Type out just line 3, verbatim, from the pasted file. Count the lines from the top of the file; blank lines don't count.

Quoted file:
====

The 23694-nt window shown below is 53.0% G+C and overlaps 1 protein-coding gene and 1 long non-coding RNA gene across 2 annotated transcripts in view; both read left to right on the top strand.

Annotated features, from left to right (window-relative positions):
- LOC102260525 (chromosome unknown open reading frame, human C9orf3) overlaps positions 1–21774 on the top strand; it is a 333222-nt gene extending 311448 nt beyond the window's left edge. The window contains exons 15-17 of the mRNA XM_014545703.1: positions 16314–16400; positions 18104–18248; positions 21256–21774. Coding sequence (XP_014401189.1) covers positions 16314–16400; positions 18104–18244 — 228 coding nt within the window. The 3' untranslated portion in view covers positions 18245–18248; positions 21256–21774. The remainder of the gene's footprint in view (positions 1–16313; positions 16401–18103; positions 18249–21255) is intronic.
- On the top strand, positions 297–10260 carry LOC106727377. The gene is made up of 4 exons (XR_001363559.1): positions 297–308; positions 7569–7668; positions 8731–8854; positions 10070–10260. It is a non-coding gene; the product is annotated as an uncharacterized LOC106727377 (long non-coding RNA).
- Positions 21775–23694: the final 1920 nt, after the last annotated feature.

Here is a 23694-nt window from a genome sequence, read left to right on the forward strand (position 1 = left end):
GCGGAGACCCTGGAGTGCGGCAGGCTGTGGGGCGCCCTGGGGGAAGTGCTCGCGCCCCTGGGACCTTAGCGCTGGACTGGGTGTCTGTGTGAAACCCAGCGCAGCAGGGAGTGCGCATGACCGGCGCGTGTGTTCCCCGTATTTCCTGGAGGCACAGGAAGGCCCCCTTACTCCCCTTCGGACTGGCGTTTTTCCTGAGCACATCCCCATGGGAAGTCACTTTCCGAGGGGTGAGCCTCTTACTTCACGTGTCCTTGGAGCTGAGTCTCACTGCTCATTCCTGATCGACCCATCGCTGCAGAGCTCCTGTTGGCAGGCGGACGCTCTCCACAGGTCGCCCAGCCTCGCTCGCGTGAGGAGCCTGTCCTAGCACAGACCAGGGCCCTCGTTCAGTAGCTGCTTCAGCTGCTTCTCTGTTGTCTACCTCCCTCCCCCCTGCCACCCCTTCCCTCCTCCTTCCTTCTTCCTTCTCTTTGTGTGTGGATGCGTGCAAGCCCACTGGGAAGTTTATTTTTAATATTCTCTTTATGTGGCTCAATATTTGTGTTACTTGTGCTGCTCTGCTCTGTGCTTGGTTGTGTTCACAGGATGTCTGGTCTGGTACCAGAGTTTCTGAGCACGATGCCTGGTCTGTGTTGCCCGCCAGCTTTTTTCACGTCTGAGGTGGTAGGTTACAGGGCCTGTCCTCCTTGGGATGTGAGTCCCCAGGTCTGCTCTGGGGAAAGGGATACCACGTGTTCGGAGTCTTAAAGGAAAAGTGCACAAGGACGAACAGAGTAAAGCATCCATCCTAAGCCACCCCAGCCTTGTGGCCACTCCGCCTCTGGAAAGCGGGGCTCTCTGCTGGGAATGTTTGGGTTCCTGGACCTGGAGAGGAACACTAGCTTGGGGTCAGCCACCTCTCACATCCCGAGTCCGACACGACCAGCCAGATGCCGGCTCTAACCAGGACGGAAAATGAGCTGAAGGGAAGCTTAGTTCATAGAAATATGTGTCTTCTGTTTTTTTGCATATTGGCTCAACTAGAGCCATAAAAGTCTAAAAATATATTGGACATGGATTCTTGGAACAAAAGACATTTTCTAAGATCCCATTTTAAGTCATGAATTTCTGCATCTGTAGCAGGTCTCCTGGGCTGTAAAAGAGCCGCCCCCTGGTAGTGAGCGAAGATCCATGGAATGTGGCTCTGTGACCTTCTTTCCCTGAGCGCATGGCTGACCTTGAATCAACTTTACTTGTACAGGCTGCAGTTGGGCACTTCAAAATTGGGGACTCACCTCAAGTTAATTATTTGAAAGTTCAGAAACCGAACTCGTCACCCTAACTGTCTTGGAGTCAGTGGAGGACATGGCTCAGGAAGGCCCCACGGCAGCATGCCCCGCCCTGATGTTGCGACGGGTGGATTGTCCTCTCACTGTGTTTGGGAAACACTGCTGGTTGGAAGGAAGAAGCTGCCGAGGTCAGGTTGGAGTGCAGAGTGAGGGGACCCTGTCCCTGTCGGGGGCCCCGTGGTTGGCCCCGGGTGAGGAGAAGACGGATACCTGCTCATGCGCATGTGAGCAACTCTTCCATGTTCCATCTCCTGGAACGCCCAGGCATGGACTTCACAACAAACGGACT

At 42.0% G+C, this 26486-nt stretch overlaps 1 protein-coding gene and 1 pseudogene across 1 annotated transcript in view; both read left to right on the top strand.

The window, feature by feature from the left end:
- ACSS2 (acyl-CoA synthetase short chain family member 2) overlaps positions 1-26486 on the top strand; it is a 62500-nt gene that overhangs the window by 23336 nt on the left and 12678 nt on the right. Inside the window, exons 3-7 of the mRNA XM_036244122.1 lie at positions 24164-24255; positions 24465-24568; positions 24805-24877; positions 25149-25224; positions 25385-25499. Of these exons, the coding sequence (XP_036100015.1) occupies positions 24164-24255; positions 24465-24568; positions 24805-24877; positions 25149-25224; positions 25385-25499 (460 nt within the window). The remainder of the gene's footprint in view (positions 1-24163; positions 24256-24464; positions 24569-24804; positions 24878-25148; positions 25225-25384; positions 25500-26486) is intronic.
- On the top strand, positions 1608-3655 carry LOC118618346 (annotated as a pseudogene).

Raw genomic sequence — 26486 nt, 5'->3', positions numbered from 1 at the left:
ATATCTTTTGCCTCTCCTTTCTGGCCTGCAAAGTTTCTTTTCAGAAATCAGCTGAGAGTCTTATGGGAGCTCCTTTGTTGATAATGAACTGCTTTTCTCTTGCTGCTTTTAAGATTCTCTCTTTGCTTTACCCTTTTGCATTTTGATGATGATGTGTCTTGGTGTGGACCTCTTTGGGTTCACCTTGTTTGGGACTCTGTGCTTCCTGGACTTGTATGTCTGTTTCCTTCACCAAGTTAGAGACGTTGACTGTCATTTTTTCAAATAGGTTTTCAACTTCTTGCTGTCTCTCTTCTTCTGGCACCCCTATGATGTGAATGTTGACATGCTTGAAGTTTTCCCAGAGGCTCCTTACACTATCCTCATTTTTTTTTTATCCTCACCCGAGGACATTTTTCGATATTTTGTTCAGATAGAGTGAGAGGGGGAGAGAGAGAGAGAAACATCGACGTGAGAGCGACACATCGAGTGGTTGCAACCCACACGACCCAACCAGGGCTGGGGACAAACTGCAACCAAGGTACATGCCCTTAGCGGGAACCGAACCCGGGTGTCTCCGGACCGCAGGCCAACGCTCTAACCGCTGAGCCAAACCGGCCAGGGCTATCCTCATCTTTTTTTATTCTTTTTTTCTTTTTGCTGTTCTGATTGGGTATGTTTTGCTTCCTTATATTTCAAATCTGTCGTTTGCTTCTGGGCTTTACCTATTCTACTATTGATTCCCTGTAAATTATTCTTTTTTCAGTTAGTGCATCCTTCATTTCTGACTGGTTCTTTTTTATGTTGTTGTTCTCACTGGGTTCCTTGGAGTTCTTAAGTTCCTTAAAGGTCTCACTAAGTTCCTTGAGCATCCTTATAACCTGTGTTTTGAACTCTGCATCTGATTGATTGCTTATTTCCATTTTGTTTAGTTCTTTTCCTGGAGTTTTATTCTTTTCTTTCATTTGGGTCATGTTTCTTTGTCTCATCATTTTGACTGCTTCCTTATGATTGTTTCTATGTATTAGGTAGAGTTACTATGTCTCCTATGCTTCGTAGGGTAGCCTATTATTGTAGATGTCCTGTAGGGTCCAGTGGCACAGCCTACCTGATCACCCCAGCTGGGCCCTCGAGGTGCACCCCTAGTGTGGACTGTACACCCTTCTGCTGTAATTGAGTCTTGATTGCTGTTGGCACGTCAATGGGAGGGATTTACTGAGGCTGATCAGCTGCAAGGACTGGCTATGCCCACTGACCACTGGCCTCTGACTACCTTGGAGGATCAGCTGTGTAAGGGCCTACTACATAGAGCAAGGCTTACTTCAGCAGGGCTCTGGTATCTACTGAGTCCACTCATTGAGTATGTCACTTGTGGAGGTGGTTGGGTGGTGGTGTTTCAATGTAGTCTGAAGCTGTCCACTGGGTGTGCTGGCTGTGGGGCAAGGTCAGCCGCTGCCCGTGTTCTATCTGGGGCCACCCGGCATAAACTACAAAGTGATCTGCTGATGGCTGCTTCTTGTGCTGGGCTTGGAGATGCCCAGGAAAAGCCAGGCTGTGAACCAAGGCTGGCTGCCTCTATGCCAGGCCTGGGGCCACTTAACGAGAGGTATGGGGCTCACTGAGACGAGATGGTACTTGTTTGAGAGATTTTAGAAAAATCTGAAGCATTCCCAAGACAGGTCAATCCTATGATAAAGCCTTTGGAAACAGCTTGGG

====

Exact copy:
- LOC102260525 (chromosome unknown open reading frame, human C9orf3) overlaps positions 1–21774 on the top strand; it is a 333222-nt gene extending 311448 nt beyond the window's left edge. The window contains exons 15-17 of the mRNA XM_014545703.1: positions 16314–16400; positions 18104–18248; positions 21256–21774. Coding sequence (XP_014401189.1) covers positions 16314–16400; positions 18104–18244 — 228 coding nt within the window. The 3' untranslated portion in view covers positions 18245–18248; positions 21256–21774. The remainder of the gene's footprint in view (positions 1–16313; positions 16401–18103; positions 18249–21255) is intronic.